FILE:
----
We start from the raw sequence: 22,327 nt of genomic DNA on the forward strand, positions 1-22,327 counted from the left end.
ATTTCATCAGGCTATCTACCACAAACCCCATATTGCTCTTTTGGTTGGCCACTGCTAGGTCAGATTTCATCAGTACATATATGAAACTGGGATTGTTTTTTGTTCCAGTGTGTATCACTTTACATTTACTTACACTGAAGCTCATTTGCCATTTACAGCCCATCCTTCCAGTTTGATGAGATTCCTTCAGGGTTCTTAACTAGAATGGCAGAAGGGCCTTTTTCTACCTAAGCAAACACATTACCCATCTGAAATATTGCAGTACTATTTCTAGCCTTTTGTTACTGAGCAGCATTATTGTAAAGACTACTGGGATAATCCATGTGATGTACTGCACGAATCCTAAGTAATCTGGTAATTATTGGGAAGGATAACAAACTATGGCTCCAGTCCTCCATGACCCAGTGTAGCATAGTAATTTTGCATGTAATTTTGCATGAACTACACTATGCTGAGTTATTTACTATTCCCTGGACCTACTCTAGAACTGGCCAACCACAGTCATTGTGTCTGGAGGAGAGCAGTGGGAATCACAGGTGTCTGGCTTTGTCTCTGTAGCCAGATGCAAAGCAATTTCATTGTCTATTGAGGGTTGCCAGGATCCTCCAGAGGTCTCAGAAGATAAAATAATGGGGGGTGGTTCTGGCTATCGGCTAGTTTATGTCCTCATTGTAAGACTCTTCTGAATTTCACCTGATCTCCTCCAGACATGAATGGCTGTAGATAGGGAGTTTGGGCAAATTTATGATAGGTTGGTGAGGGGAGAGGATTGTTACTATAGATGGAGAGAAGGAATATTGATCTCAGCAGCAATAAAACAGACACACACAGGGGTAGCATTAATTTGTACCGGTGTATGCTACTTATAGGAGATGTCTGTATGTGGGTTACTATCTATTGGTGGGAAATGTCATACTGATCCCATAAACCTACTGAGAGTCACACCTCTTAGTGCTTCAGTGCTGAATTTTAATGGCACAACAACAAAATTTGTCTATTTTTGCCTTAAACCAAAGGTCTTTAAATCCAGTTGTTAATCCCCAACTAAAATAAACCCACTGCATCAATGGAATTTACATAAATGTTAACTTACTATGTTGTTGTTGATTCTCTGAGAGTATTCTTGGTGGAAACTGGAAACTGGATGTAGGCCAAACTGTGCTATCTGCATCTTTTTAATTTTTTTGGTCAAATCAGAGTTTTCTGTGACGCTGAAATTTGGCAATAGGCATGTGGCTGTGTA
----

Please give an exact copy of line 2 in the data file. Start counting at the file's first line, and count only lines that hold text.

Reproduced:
ATTTCATCAGGCTATCTACCACAAACCCCATATTGCTCTTTTGGTTGGCCACTGCTAGGTCAGATTTCATCAGTACATATATGAAACTGGGATTGTTTTTTGTTCCAGTGTGTATCACTTTACATTTACTTACACTGAAGCTCATTTGCCATTTACAGCCCATCCTTCCAGTTTGATGAGATTCCTTCAGGGTTCTTAACTAGAATGGCAGAAGGGCCTTTTTCTACCTAAGCAAACACATTACCCATCTGAAATATTGCAGTACTATTTCTAGCCTTTTGTTACTGAGCAGCATTATTGTAAAGACTACTGGGATAATCCATGTGATGTACTGCACGAATCCTAAGTAATCTGGTAATTATTGGGAAGGATAACAAACTATGGCTCCAGTCCTCCATGACCCAGTGTAGCATAGTAATTTTGCATGTAATTTTGCATGAACTACACTATGCTGAGTTATTTACTATTCCCTGGACCTACTCTAGAACTGGCCAACCACAGTCATTGTGTCTGGAGGAGAGCAGTGGGAATCACAGGTGTCTGGCTTTGTCTCTGTAGCCAGATGCAAAGCAATTTCATTGTCTATTGAGGGTTGCCAGGATCCTCCAGAGGTCTCAGAAGATAAAATAATGGGGGGTGGTTCTGGCTATCGGCTAGTTTATGTCCTCATTGTAAGACTCTTCTGAATTTCACCTGATCTCCTCCAGACATGAATGGCTGTAGATAGGGAGTTTGGGCAAATTTATGATAGGTTGGTGAGGGGAGAGGATTGTTACTATAGATGGAGAGAAGGAATATTGATCTCAGCAGCAATAAAACAGACACACACAGGGGTAGCATTAATTTGTACCGGTGTATGCTACTTATAGGAGATGTCTGTATGTGGGTTACTATCTATTGGTGGGAAATGTCATACTGATCCCATAAACCTACTGAGAGTCACACCTCTTAGTGCTTCAGTGCTGAATTTTAATGGCACAACAACAAAATTTGTCTATTTTTGCCTTAAACCAAAGGTCTTTAAATCCAGTTGTTAATCCCCAACTAAAATAAACCCACTGCATCAATGGAATTTACATAAATGTTAACTTACTATGTTGTTGTTGATTCTCTGAGAGTATTCTTGGTGGAAACTGGAAACTGGATGTAGGCCAAACTGTGCTATCTGCATCTTTTTAATTTTTTTGGTCAAATCAGAGTTTTCTGTGACGCTGAAATTTGGCAATAGGCATGTGGCTGTGTA